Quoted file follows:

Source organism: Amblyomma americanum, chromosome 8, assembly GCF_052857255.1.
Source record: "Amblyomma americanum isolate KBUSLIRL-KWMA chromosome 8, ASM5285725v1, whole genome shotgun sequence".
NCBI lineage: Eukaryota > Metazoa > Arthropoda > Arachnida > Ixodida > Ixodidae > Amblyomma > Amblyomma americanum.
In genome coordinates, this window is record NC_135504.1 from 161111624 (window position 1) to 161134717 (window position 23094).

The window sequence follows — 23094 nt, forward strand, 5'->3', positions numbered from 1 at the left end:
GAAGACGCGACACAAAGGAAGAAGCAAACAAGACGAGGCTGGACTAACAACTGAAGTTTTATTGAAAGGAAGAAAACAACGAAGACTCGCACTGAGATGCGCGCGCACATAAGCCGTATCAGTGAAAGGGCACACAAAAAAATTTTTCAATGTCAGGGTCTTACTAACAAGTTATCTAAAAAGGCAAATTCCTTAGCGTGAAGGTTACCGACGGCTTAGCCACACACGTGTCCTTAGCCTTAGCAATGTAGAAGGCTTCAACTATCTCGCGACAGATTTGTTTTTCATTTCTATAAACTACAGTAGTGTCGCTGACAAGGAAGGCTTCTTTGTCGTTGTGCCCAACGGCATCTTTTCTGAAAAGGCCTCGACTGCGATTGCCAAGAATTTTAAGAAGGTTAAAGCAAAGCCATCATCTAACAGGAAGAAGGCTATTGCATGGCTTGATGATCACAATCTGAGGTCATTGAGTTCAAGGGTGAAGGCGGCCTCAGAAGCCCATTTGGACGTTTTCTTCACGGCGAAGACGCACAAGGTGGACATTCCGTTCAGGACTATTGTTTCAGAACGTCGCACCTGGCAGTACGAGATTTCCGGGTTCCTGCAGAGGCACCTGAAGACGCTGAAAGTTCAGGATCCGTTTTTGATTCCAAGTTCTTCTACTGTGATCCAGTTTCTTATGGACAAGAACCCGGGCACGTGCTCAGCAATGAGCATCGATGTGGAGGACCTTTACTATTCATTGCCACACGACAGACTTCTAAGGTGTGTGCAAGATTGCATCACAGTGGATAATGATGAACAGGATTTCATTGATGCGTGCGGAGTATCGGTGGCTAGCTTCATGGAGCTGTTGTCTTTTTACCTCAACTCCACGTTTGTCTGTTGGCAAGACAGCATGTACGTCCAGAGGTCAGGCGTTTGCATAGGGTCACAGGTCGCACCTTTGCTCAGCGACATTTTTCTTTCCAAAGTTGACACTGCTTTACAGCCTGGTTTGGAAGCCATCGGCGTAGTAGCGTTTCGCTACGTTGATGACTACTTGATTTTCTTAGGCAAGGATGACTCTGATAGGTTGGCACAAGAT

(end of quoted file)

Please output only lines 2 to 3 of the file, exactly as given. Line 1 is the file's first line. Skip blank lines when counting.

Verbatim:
Source record: "Amblyomma americanum isolate KBUSLIRL-KWMA chromosome 8, ASM5285725v1, whole genome shotgun sequence".
NCBI lineage: Eukaryota > Metazoa > Arthropoda > Arachnida > Ixodida > Ixodidae > Amblyomma > Amblyomma americanum.